It was confirmed this week by the Iranian media, quoting a Foreign Ministry spokesman, that Iranian President Hassan Rouhani has sent letters to the leaders of the Gulf Cooperation Council (GCC) countries and Iraq, officially proposing plans outlined in his speech at the UN in New York in September dubbed “Coalition for Hope” and setting out ideas for cooperation on regional security.
However, there has been no response from any Arab Gulf country, and none of the countries have acknowledged receipt of the letters.
The Gulf media almost completely ignored the Iranian announcement, as it did when ideas were set out for the Gulf countries to take responsibility for security in the Strait of Hormuz rather than an international coalition led by the United States and probably including Israel.
Bahrain recently hosted an international maritime security conference discussing ways to protect the international waterway in the Gulf against Iranian threats.
Iran’s Foreign Ministry Spokesman Seyyed Abbas Mousavi confirmed reports on Saturday regarding the sending of the letters to the six GCC countries and Iraq.
“After the president of the Islamic Republic of Iran put forward the Hormuz Peace Endeavour at this year’s United Nations General Assembly in New York, he sent its full text to the heads of the aforementioned countries, calling for collective cooperation in implementing it,” he said.
Rouhani had spoken at the September UN General Assembly meetings about uniting regional countries in a pact of non-aggression and non-interference in each other’s affairs. The proposal came after a number of attacks on oil tankers in the Gulf and at Saudi oil installations that were blamed on Tehran, which denied any involvement.
Rouhani said that “the security of the region shall be assured when the American troops pull out… and in the event of an incident, we shall not remain alone. We are neighbours with each other and not with the United States.”
It was not expected that the GCC countries, especially Saudi Arabia, would respond to the Iranian proposals. They see the current crisis in the region as mainly due to tensions between Tehran and Washington and the result of Iran’s interference in its Gulf neighbours’ internal affairs and support for proxy militant groups in the region.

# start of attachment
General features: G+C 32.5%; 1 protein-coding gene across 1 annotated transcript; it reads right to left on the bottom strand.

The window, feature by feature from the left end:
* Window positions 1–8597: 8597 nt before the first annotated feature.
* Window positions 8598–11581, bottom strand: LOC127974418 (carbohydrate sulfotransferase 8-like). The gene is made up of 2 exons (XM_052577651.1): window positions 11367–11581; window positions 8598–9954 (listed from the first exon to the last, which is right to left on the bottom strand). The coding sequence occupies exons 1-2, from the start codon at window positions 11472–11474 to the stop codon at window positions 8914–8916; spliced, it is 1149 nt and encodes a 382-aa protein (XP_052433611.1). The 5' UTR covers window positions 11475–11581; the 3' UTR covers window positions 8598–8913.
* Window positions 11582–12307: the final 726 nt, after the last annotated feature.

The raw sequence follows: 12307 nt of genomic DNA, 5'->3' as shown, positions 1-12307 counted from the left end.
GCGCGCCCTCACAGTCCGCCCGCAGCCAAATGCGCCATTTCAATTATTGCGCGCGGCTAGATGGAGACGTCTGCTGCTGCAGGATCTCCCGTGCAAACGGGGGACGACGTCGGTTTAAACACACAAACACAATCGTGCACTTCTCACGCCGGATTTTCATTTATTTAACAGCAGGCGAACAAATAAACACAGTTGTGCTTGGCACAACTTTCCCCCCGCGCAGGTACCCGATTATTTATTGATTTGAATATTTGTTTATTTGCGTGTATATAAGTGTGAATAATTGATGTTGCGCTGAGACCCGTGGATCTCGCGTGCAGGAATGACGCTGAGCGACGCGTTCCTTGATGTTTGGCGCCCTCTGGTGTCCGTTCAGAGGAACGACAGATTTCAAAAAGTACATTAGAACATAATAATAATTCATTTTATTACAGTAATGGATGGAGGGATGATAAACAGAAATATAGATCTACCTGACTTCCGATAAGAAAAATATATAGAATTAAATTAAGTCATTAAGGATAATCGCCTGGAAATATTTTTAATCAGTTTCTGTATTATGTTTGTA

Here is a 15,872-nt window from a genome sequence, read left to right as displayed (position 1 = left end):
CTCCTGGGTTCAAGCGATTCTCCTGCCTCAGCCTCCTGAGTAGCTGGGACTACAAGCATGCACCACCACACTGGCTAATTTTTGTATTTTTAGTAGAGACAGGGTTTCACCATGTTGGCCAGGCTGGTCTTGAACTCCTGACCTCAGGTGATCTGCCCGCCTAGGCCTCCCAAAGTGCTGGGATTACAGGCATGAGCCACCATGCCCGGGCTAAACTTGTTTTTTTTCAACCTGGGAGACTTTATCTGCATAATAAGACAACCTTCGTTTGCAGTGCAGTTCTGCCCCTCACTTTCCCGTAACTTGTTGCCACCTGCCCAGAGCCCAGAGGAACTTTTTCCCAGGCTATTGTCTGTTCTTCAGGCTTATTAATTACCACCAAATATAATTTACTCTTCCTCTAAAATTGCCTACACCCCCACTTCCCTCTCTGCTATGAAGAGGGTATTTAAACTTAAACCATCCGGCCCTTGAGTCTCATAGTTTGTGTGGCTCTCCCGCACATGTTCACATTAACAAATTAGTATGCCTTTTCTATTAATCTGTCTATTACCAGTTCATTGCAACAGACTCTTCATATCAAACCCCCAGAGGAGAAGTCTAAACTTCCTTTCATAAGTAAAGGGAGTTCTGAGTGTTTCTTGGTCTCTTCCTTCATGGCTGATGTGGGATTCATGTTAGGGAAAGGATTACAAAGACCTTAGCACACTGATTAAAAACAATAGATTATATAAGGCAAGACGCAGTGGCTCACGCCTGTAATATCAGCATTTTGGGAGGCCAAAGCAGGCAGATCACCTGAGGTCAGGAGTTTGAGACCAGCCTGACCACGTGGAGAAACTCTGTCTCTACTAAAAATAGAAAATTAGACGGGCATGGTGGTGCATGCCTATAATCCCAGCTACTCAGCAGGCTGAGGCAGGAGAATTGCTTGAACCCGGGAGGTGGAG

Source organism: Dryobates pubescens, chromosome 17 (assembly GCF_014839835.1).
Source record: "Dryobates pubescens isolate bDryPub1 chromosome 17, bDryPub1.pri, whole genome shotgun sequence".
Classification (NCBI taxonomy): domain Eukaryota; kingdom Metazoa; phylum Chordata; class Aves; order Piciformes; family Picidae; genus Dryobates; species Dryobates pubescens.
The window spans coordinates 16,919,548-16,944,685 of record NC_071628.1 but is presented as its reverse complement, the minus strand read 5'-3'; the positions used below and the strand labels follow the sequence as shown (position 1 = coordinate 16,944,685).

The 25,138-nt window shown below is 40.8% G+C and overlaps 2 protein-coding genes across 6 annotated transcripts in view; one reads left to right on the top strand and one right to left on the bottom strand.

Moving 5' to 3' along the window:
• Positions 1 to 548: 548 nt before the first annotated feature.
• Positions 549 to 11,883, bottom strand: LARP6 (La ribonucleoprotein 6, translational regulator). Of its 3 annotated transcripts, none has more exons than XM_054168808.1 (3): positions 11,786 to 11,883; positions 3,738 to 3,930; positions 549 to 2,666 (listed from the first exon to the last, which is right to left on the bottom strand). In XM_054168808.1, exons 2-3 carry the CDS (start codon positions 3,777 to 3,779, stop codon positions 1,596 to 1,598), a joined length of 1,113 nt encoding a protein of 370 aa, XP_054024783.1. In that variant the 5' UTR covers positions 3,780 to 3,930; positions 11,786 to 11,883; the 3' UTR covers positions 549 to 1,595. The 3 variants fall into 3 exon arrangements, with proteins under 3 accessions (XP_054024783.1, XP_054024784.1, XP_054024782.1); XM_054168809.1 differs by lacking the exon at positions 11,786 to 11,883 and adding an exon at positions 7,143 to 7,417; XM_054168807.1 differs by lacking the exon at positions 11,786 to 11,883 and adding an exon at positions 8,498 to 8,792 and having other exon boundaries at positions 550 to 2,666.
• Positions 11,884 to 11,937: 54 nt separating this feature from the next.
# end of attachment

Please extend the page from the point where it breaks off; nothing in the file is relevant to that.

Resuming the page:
The announcement of the overture by Tehran came while US Treasury Secretary Steven Mnuchin was in the region and as Washington and the GCC countries have jointly imposed new sanctions on 25 corporations, banks and individuals linked to Iran.
The US policy of “maximum pressure” towards Iran is continuing, and while Iran is still resisting it, Washington and its Gulf allies expect Tehran to blink soon and to agree to negotiate on not only its nuclear programme but also on its other policies.
Popular protests in Lebanon and Iraq are denting Iran’s influence in the region. One British pundit closely following Middle East affairs said that the US and its allies were expecting these protests challenging Iran’s interests to be replicated in Tehran.
The Iranian government has managed to survive the sanctions until now with little popular revolt. But if the streets turn on the government, Tehran will be in a position where its arms arsenal and proxy militias will not be of great help and it will have to go to the negotiating table in a weak position and accept the proposals of its Gulf neighbours.
For this reason, Iran’s call has gone almost unheard, with many in the Gulf seeing it as a bluff by the Iranian leadership to circumvent the real issues and avoid further pressure from Washington. As Saudi analyst Abdel-Aziz Al-Khamis put it, “words don’t matter; what matters are actions.”
This is not the first time Iran has floated the idea of direct negotiations with the GCC countries away from the Americans, and there’s no reason to believe it will work this time either.
Tehran might think the US administration is busy with internal matters, or that the Gulf countries are wary of Washington’s abandoning its allies after what happened to the Kurds in Syria. But as one Gulf academic noted, such perceptions are wrong. The Gulf countries will not be able to trust Iran until it shows a real change in its regional policies, he said.
However, any rapprochement between Iran and its Gulf neighbours could help in future negotiations between Tehran and Washington.
Such messages might not always fall on deaf ears. Oman and Kuwait are hoping for a direct dialogue between Iran and Saudi Arabia, but neither country has commented so far on the recent Iranian letters.
It is likely they do not want to see a repeat of the failure of mediation efforts after the Qatar crisis three years ago, so all contacts are off radar until a positive outcome is on the horizon.
*A version of this article appears in print in the 7 November, 2019 edition of Al-Ahram Weekly.